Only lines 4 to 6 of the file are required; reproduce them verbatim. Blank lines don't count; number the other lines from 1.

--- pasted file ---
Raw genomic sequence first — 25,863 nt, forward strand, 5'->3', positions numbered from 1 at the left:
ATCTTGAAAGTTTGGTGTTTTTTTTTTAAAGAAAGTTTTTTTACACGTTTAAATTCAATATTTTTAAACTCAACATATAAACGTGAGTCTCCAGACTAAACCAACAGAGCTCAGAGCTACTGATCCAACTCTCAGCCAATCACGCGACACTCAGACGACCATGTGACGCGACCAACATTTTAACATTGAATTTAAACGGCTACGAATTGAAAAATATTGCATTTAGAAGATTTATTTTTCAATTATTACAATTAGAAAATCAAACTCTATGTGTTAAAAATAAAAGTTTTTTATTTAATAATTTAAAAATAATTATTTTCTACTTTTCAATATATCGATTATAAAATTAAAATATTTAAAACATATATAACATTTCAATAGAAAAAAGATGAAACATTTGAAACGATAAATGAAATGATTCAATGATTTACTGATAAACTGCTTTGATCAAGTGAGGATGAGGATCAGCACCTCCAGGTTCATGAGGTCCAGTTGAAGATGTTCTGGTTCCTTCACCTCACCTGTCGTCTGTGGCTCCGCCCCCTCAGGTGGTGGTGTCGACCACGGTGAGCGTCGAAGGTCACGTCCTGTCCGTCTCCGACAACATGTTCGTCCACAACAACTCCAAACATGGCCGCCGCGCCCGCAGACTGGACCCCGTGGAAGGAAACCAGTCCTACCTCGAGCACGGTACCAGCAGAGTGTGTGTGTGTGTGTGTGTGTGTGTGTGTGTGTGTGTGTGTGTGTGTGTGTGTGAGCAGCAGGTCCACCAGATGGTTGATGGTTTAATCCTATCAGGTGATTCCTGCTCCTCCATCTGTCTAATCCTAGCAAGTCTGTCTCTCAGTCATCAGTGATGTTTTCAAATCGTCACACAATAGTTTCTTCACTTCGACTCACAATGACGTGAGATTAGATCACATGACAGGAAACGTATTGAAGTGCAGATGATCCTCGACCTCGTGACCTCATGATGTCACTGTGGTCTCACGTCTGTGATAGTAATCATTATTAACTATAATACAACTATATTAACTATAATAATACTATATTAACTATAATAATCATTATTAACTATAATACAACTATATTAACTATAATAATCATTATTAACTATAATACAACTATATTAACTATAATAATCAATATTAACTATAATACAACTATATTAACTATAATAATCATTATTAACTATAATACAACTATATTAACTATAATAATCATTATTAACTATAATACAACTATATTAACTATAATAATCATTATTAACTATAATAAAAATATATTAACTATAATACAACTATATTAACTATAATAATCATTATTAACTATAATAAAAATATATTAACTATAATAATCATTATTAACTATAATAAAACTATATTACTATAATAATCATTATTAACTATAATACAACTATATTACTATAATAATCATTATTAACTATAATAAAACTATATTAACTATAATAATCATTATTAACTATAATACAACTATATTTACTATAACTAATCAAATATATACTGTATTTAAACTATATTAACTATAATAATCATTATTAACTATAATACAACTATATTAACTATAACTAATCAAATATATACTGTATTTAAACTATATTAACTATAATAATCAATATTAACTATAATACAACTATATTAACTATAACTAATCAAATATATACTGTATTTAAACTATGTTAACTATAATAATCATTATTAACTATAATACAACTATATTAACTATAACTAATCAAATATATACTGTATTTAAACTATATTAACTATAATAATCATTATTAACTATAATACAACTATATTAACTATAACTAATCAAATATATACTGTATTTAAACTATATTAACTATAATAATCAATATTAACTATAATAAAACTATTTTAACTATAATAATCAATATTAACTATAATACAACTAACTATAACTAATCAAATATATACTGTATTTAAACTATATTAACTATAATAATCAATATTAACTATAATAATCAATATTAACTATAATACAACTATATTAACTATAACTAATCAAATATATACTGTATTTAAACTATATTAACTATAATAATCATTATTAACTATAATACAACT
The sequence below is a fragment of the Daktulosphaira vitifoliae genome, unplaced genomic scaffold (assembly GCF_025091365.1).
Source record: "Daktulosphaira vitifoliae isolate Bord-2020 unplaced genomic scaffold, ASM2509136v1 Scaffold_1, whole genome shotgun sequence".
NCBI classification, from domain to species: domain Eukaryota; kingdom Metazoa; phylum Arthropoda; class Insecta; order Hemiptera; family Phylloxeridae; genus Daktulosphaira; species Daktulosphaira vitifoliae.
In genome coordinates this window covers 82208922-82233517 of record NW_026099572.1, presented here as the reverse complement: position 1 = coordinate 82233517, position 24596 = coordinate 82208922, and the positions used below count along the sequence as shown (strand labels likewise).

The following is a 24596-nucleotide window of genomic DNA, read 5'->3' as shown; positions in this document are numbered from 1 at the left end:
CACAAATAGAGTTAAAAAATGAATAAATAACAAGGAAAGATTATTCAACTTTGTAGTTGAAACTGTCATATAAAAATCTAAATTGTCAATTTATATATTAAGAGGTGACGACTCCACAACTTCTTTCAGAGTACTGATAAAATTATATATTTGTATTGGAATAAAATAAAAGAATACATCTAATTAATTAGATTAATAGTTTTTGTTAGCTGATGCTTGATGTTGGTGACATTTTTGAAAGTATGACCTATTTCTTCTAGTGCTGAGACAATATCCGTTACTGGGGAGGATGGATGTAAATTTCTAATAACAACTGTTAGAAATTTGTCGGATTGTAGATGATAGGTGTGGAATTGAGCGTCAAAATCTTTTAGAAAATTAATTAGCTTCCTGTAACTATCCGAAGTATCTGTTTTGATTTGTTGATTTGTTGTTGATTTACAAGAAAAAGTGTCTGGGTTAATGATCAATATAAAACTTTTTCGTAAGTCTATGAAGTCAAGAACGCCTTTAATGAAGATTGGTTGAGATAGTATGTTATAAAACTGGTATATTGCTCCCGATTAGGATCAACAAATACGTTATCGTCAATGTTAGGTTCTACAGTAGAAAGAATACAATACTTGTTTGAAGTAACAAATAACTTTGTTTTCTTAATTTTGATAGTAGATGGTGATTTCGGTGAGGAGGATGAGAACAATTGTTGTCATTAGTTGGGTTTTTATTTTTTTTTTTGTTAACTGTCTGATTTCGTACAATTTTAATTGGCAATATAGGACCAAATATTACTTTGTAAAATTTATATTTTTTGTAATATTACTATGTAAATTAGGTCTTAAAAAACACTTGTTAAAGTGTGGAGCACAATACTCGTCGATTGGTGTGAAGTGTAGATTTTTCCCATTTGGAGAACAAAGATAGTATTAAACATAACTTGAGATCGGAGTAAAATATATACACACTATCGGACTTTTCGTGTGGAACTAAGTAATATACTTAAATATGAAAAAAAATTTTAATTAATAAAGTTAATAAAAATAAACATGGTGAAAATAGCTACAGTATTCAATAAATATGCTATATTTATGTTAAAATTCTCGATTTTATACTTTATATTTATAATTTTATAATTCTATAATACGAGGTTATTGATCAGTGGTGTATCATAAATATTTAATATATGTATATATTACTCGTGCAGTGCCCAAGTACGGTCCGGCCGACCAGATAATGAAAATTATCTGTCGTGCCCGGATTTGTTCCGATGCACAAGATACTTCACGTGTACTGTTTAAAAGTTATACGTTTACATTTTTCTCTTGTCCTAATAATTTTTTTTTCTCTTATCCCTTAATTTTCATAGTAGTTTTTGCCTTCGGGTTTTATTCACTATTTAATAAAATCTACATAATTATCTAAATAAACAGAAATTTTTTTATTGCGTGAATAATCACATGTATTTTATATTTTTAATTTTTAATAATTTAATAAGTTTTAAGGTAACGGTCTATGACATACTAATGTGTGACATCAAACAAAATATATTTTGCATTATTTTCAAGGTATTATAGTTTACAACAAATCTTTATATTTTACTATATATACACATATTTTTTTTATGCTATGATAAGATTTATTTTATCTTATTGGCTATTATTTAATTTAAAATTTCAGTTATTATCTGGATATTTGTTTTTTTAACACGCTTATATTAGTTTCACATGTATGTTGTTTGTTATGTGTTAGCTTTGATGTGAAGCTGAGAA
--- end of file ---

Source record: "Daktulosphaira vitifoliae isolate Bord-2020 unplaced genomic scaffold, ASM2509136v1 Scaffold_1, whole genome shotgun sequence".
NCBI classification, from domain to species: domain Eukaryota; kingdom Metazoa; phylum Arthropoda; class Insecta; order Hemiptera; family Phylloxeridae; genus Daktulosphaira; species Daktulosphaira vitifoliae.
In genome coordinates this window covers 82208922-82233517 of record NW_026099572.1, presented here as the reverse complement: position 1 = coordinate 82233517, position 24596 = coordinate 82208922, and the positions used below count along the sequence as shown (strand labels likewise).